Exostosis of the external auditory canal: causes, symptoms, diagnosis, treatment

, medical expert
Last reviewed: 23.04.2024

All iLive content is medically reviewed or fact checked to ensure as much factual accuracy as possible.

We have strict sourcing guidelines and only link to reputable media sites, academic research institutions and, whenever possible, medically peer reviewed studies. Note that the numbers in parentheses ([1], [2], etc.) are clickable links to these studies.

If you feel that any of our content is inaccurate, out-of-date, or otherwise questionable, please select it and press Ctrl + Enter.

Exostoses of the external auditory canal are bone outgrowths originating from the wall of the bone wall of the external auditory canal and, depending on the size, partially or completely overlapping the lumen of the external auditory canal. The development of exostoses in the external auditory meatus occurs in the first 20 years of a person's life, then the process of their formation stabilizes.

Causes. Bilateral development of exostosis of the external auditory canal, their symmetry, frequency of manifestation in members of the same family, probably should be evidence of the hereditary nature of this anatomical defect. According to some reports, exostoses of the external auditory can indicate the presence of a torpid form of congenital syphilis.

Symptoms. Small exostoses are asymptomatic. More significant, almost completely overlapping the lumen of the external auditory canal, cause a slight conductive hearing loss and may be accompanied by an ear noise. Complete overlap of the lumen of the external auditory meatus is rare, and in this case, pronounced hearing loss is seen on the affected ear.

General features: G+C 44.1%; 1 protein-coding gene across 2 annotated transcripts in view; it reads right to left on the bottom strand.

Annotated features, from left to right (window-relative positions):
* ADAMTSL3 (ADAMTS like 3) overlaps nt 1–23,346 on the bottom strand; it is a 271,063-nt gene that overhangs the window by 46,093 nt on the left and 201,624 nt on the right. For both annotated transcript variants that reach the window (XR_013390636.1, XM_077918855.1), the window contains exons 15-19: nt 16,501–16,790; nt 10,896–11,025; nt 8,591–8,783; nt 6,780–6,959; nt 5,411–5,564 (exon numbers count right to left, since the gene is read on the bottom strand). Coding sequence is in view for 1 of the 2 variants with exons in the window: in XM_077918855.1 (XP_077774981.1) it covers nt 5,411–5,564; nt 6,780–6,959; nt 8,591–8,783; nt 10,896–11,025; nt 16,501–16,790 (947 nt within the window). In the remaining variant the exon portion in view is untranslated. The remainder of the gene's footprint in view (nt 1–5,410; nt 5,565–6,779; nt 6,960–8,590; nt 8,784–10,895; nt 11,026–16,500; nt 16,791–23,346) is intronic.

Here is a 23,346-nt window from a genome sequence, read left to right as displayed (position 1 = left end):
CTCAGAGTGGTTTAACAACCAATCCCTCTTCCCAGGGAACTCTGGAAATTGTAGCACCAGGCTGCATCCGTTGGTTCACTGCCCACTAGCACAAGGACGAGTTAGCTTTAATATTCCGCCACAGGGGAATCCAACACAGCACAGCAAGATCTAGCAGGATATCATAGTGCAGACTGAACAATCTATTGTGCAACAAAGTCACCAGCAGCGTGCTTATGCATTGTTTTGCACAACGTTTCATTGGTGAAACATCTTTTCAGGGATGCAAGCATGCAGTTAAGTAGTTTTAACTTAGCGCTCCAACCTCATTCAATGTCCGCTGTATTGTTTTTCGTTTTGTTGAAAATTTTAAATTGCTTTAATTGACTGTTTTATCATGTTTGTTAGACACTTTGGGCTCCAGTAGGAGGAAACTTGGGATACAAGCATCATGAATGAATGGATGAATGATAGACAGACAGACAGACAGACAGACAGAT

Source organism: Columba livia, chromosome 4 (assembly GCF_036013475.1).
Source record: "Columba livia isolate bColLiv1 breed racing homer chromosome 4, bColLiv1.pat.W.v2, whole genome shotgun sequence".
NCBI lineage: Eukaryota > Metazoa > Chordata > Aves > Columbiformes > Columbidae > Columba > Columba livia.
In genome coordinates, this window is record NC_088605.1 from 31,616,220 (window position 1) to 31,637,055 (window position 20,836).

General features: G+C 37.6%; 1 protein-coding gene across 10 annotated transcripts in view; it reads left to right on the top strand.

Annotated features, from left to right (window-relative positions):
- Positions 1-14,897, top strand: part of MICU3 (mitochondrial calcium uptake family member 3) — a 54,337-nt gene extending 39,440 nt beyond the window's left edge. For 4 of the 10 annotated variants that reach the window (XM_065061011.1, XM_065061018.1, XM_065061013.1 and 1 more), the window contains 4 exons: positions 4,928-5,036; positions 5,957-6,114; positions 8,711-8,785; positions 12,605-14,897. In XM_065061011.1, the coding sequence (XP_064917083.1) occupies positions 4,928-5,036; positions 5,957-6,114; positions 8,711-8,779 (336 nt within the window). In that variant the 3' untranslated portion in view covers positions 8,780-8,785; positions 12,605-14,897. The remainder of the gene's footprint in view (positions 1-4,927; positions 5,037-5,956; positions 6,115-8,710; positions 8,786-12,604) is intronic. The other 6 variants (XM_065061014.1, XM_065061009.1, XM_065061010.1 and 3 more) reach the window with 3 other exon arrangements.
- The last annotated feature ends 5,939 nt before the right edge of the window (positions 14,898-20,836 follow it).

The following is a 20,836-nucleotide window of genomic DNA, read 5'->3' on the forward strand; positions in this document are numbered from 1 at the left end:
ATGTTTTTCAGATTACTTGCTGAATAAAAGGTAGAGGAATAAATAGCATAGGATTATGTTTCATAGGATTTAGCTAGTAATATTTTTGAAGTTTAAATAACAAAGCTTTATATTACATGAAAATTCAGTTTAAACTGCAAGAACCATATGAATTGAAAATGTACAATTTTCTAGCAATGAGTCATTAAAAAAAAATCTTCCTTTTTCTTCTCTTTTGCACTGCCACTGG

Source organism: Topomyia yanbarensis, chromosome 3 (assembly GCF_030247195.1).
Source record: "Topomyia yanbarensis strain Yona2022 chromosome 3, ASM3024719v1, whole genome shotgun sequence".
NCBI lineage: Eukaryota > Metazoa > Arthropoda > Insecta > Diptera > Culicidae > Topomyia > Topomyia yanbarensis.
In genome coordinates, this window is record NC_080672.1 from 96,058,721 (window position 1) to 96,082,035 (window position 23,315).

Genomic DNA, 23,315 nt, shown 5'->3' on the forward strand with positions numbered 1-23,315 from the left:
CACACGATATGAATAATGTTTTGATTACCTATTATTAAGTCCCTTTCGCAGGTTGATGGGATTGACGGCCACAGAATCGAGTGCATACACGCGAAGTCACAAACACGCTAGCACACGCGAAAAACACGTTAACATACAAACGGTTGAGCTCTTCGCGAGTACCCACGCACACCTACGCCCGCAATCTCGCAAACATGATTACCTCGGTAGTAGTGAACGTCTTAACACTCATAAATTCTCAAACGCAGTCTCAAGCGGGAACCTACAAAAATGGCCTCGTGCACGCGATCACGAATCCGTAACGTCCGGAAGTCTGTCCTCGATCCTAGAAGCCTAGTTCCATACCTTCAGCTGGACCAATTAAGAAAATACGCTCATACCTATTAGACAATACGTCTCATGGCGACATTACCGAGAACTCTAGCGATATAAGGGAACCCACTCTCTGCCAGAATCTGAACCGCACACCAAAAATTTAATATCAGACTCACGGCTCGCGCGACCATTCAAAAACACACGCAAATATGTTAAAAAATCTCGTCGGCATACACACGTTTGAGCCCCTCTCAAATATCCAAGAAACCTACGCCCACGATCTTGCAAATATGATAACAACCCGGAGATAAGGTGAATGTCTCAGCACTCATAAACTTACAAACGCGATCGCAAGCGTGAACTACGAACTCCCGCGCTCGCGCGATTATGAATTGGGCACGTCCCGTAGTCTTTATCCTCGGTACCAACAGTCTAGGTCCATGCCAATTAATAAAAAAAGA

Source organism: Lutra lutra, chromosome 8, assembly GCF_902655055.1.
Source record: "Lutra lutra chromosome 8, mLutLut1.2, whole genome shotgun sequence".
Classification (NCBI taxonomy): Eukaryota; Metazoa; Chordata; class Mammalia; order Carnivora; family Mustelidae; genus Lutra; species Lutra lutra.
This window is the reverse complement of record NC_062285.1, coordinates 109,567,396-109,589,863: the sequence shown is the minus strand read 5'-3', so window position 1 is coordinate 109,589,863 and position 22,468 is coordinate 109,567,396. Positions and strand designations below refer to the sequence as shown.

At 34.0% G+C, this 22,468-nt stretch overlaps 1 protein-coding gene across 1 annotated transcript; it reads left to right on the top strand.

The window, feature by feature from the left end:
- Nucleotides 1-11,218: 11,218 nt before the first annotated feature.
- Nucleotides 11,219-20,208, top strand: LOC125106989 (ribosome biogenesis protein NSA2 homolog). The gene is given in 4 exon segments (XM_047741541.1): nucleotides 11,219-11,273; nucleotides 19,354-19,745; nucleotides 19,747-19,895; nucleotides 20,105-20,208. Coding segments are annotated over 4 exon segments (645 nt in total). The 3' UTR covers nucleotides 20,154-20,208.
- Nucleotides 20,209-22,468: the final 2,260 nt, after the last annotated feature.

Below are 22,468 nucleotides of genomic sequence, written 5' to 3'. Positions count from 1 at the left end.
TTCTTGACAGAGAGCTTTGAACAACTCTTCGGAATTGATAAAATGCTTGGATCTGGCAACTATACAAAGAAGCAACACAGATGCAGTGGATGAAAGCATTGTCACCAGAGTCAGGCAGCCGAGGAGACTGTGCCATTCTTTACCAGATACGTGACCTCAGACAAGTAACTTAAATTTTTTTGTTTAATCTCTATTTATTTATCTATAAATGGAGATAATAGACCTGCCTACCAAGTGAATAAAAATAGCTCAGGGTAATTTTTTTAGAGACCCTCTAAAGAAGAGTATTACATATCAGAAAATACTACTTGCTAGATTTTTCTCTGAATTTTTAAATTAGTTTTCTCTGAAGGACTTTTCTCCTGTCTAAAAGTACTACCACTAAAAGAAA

Otoscopically, most often on the posterior surface of the bone section of the external auditory canal, one or more elevations on a wide basis covered with normal skin are revealed.

When palpated with a buttoned probe, their considerable density, characteristic for bone tissue, is revealed.

Treatment of exostoses in the external auditory canal is exclusively surgical.

It is shown only in cases where exostosis causes a decrease in hearing or is an obstacle to purulent discharge in chronic otitis media.

Exostosis can be removed in two ways: through the external auditory canal with small exostoses resting on a thin stalk, and retroauricular or endaural approach with deep and massive exostoses located on a wide base.

Exostosis should be removed within the internal bone of the external auditory meatus to prevent relapse.

Congenital and post-traumatic defects of the auricle or external auditory canal for certain indications are subject to surgical recovery, called otoplasty.

trusted-source[1], [2], [3], [4], [5], [6], [7], [8]

What do need to examine?

How to examine?

You are reporting a typo in the following text:
Simply click the "Send typo report" button to complete the report. You can also include a comment.